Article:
In die Augen
When Germans sit down to eat, they wish each other a “good appetite” by saying “Guten Appetit!” You can reply with the same or “Danke, gleichfalls” (“Same to you!”). The term for “Cheers!” is “Prost!” or “Zum Wohl!” and as you clink glasses, it’s important to look each other in the eyes, otherwise you’ll be reminded to do so: “In die Augen!” (“In the eyes!”).
Most Germans will consider “Fassbier” (draft beer) superior to bottled or, god forbid, canned beer. You can use “Vom Fass?” to ask what’s on tap. With “Noch eins, bitte!” (another one, please) you can keep them coming. Of course, there are many common phrases around beer: “Das ist nicht mein Bier” (literally: that’s not my beer) refers to something you don’t care about, similar to “Das ist mir Wurst” (that’s sausage to me, i.e. you don’t care).
“Ich würde gerne bestellen” means “I’d like to order, please”. You can order take-out using “Zum Mitnehmen” (to go), but “Zum hier Essen” means you’d like to sit down. Beilage (side order) is a useful word to know, as is the term “mit allem” (with everything). “Zahlen, bitte” is for letting your server know you’d like the check. Don’t forget Trinkgeld, the tip. When handing over cash, locals use “Stimmt so” to communicate “keep the change”. “Bar oder mit Karte?” means “cash or card?”
German sayings with food
These are a few choice German idioms using food-related metaphors and images: “Alles in Butter” (everything in butter) means everything is well, while “Butter bei die Fische” (butter for the fishes) indicates that “enough is enough”.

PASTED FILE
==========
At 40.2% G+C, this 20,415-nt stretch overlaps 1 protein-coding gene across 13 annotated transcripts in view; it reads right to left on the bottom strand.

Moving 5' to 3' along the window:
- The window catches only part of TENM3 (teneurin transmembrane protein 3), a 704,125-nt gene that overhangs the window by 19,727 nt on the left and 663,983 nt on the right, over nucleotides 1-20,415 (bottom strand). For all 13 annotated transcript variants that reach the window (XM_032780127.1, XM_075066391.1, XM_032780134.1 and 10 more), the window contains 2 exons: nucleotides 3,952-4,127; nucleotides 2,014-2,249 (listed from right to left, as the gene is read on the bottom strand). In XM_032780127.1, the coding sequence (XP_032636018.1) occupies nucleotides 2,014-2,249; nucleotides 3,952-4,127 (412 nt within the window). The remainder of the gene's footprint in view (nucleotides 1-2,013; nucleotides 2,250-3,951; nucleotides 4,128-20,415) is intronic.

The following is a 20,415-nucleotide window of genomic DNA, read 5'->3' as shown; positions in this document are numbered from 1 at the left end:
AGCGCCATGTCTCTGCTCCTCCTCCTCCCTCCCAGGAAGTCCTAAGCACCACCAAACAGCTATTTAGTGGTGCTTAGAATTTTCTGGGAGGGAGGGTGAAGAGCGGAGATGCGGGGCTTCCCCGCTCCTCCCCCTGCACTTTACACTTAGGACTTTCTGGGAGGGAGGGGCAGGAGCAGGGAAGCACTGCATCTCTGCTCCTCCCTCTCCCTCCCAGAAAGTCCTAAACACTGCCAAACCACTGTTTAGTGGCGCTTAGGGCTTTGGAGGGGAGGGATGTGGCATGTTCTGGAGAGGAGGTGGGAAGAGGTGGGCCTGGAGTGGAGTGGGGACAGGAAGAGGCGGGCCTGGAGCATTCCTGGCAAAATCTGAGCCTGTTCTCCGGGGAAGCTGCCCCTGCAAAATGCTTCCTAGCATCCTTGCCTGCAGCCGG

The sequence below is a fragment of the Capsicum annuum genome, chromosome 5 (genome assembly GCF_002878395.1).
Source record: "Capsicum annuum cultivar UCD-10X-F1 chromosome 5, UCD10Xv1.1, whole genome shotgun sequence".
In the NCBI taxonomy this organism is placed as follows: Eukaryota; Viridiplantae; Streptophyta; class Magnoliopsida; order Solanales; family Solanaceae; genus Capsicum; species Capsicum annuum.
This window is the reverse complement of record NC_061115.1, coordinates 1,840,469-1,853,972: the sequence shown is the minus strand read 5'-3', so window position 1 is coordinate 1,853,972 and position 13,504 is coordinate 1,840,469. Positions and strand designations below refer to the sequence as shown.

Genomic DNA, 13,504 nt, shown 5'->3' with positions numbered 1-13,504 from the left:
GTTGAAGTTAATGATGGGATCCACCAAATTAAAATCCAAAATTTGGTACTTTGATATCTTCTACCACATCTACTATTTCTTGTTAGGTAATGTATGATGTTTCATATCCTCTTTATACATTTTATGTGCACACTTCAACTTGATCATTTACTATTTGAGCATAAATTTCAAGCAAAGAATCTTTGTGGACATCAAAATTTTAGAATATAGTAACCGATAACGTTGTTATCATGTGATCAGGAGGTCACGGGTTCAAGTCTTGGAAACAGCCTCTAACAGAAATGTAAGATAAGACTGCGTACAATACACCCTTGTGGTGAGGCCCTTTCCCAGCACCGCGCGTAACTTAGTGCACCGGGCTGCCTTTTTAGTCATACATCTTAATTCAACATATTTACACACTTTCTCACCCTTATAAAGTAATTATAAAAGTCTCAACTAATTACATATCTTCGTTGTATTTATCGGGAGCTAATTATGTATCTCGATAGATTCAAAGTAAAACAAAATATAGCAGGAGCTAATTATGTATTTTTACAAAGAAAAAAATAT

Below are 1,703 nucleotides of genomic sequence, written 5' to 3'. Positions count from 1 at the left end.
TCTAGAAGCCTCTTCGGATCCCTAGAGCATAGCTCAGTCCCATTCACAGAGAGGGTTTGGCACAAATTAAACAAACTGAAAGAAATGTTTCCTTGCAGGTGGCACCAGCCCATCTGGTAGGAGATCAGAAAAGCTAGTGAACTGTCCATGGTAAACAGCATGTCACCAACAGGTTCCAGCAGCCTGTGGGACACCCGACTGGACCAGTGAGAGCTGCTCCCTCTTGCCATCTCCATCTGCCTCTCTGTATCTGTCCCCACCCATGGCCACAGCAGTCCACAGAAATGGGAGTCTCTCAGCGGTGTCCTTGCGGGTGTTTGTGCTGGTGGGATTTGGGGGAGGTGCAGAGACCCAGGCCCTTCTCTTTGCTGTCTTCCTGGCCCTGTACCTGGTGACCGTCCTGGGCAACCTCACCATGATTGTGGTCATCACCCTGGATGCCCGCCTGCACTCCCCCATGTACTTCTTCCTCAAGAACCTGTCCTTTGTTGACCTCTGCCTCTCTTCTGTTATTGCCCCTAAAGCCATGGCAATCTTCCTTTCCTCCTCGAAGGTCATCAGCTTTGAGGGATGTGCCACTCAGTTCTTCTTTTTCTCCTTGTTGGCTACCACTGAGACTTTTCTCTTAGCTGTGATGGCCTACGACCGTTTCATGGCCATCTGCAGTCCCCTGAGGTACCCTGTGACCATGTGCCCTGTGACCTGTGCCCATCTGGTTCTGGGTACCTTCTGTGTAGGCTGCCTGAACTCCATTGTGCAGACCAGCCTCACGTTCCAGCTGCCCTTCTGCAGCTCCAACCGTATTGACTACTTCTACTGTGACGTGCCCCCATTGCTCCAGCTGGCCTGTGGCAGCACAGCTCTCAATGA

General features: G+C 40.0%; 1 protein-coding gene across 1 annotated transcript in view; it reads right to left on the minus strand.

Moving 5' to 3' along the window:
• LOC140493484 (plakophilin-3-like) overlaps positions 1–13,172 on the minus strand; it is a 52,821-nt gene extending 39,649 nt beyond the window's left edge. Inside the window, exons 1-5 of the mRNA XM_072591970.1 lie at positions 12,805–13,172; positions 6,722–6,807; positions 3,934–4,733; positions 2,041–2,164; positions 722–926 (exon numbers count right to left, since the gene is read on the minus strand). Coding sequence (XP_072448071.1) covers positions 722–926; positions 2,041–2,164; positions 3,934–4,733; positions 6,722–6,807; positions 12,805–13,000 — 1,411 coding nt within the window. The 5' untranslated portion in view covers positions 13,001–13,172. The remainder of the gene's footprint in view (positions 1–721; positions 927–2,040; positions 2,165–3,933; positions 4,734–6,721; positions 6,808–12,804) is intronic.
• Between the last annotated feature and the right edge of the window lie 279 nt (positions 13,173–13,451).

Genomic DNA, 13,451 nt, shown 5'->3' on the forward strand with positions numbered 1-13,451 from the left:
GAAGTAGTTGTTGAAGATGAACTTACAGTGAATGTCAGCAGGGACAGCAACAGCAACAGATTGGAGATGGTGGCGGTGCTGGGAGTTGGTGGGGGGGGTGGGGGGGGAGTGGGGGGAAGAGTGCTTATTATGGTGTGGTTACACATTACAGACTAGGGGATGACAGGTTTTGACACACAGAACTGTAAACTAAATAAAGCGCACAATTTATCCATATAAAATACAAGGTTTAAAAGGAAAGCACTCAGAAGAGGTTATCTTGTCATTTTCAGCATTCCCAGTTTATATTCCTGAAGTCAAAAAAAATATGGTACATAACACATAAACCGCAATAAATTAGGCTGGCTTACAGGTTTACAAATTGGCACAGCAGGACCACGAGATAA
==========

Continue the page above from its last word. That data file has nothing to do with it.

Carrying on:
“Da haben wir den Salat” (there it is) is commonly used to refer to the mess you’re in, especially when you’ve seen it coming.
“Jemandem die Suppe versalzen” (“Jemandem auf den Keks gehen”salting someone’s soup) refers to crossing someone’s plans, but (going on someone’s cookie) is an expression for yanking someone’s chain.
“Tomaten auf den Augen” (tomatoes on the eyes) describes a person who can’t spot the obvious.
Common German phrases for mastering everyday life
We’ve compiled more common German phrases which are useful to know because you’ll hear them often. Learn some of the following, then weave them casually in your everyday conversations and impress your German friends!
- Was machst du so? – What are you doing?
A very common phrase for establishing a casual conversation, wanting to hang out, or asking a friend about their well-being.